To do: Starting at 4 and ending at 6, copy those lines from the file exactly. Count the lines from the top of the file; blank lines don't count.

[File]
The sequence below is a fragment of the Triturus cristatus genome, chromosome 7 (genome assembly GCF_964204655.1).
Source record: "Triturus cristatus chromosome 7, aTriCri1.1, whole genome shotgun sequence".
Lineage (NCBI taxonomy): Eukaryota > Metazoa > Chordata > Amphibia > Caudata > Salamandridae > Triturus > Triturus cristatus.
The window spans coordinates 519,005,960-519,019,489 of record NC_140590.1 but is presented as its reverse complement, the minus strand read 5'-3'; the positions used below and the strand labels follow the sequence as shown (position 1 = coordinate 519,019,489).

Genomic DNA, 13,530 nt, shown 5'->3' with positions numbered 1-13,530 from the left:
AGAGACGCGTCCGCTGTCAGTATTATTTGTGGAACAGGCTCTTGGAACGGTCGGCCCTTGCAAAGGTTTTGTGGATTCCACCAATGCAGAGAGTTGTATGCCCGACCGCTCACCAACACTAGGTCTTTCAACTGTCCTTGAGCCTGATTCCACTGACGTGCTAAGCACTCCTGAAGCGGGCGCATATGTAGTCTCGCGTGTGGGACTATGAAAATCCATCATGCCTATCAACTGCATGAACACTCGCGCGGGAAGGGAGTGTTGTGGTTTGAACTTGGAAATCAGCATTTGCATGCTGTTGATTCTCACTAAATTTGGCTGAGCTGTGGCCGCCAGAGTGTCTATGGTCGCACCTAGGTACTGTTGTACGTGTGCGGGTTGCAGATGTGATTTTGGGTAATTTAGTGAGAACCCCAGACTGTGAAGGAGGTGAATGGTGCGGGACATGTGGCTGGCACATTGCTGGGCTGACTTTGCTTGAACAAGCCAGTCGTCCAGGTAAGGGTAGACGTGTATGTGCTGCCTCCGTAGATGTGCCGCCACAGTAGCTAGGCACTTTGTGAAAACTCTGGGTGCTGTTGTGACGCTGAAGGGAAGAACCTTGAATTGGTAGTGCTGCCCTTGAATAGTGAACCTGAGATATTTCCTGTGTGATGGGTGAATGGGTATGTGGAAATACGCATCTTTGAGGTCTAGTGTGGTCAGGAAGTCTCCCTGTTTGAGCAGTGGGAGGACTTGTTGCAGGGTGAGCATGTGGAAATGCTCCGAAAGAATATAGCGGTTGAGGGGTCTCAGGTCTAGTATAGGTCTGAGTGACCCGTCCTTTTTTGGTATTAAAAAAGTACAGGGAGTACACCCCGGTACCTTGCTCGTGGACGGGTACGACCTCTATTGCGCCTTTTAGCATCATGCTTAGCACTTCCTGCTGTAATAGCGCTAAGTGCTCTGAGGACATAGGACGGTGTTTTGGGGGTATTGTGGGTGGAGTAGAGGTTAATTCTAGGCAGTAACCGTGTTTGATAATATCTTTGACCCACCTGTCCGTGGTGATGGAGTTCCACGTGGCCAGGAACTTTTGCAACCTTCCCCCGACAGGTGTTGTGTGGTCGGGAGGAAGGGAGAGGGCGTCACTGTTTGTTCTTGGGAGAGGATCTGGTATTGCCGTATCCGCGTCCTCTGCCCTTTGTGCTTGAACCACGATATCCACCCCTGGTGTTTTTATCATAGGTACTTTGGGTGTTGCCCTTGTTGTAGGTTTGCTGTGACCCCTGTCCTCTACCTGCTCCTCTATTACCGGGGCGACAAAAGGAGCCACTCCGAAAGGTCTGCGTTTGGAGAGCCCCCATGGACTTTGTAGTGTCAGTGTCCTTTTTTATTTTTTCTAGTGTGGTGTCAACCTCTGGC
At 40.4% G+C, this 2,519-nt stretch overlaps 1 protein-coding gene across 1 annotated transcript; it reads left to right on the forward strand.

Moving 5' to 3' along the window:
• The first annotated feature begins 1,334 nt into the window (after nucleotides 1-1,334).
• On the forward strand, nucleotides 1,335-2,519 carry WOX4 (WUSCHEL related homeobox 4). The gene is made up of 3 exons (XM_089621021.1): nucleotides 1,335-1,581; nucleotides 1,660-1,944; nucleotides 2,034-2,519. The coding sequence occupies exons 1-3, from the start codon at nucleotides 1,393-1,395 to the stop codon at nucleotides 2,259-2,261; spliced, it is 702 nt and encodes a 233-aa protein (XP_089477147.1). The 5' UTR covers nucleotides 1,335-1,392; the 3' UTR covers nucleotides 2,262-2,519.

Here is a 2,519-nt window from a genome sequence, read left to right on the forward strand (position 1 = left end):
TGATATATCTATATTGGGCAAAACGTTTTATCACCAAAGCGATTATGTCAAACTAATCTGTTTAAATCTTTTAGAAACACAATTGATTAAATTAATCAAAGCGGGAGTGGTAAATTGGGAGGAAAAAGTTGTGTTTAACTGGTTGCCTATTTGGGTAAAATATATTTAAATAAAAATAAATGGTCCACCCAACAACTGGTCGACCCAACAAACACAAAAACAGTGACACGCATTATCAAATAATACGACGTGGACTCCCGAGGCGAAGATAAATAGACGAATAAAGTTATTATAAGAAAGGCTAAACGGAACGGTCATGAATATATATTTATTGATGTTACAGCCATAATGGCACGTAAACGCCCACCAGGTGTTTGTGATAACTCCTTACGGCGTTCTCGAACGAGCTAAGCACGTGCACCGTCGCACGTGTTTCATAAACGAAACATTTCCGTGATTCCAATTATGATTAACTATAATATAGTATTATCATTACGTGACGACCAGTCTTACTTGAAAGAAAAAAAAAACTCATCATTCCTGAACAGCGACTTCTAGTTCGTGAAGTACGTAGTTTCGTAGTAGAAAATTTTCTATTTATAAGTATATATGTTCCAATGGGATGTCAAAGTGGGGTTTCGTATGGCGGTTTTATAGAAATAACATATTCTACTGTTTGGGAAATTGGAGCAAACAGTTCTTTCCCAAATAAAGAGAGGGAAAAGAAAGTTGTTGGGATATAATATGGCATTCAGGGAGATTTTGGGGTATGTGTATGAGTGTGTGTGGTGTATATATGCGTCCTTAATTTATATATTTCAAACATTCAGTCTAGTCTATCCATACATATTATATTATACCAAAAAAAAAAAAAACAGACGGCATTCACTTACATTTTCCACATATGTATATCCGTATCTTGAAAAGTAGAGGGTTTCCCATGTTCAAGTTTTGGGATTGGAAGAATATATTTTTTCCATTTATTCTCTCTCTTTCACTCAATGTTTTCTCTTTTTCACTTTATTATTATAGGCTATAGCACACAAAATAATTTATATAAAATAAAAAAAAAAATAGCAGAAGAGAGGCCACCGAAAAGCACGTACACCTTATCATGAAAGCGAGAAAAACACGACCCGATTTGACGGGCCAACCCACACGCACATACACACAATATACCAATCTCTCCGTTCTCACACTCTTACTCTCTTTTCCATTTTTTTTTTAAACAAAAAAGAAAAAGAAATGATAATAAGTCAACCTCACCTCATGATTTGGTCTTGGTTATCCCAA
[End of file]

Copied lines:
The window spans coordinates 519,005,960-519,019,489 of record NC_140590.1 but is presented as its reverse complement, the minus strand read 5'-3'; the positions used below and the strand labels follow the sequence as shown (position 1 = coordinate 519,019,489).

Genomic DNA, 13,530 nt, shown 5'->3' with positions numbered 1-13,530 from the left:
AGAGACGCGTCCGCTGTCAGTATTATTTGTGGAACAGGCTCTTGGAACGGTCGGCCCTTGCAAAGGTTTTGTGGATTCCACCAATGCAGAGAGTTGTATGCCCGACCGCTCACCAACACTAGGTCTTTCAACTGTCCTTGAGCCTGATTCCACTGACGTGCTAAGCACTCCTGAAGCGGGCGCATATGTAGTCTCGCGTGTGGGACTATGAAAATCCATCATGCCTATCAACTGCATGAACACTCGCGCGGGAAGGGAGTGTTGTGGTTTGAACTTGGAAATCAGCATTTGCATGCTGTTGATTCTCACTAAATTTGGCTGAGCTGTGGCCGCCAGAGTGTCTATGGTCGCACCTAGGTACTGTTGTACGTGTGCGGGTTGCAGATGTGATTTTGGGTAATTTAGTGAGAACCCCAGACTGTGAAGGAGGTGAATGGTGCGGGACATGTGGCTGGCACATTGCTGGGCTGACTTTGCTTGAACAAGCCAGTCGTCCAGGTAAGGGTAGACGTGTATGTGCTGCCTCCGTAGATGTGCCGCCACAGTAGCTAGGCACTTTGTGAAAACTCTGGGTGCTGTTGTGACGCTGAAGGGAAGAACCTTGAATTGGTAGTGCTGCCCTTGAATAGTGAACCTGAGATATTTCCTGTGTGATGGGTGAATGGGTATGTGGAAATACGCATCTTTGAGGTCTAGTGTGGTCAGGAAGTCTCCCTGTTTGAGCAGTGGGAGGACTTGTTGCAGGGTGAGCATGTGGAAATGCTCCGAAAGAATATAGCGGTTGAGGGGTCTCAGGTCTAGTATAGGTCTGAGTGACCCGTCCTTTTTTGGTATTAAAAAAGTACAGGGAGTACACCCCGGTACCTTGCTCGTGGACGGGTACGACCTCTATTGCGCCTTTTAGCATCATGCTTAGCACTTCCTGCTGTAATAGCGCTAAGTGCTCTGAGGACATAGGACGGTGTTTTGGGGGTATTGTGGGTGGAGTAGAGGTTAATTCTAGGCAGTAACCGTGTTTGATAATATCTTTGACCCACCTGTCCGTGGTGATGGAGTTCCACGTGGCCAGGAACTTTTGCAACCTTCCCCCGACAGGTGTTGTGTGGTCGGGAGGAAGGGAGAGGGCGTCACTGTTTGTTCTTGGGAGAGGATCTGGTATTGCCGTATCCGCGTCCTCTGCCCTTTGTGCTTGAACCACGATATCCACCCCTGGTGTTTTTATCATAGGTACTTTGGGTGTTGCCCTTGTTGTAGGTTTGCTGTGACCCCTGTCCTCTACCTGCTCCTCTATTACCGGGGCGACAAAAGGAGCCACTCCGAAAGGTCTGCGTTTGGAGAGCCCCCATGGACTTTGTAGTGTCAGTGTCCTTTTTTATTTTTTCTAGTGTGGTGTCAACCTCTGGC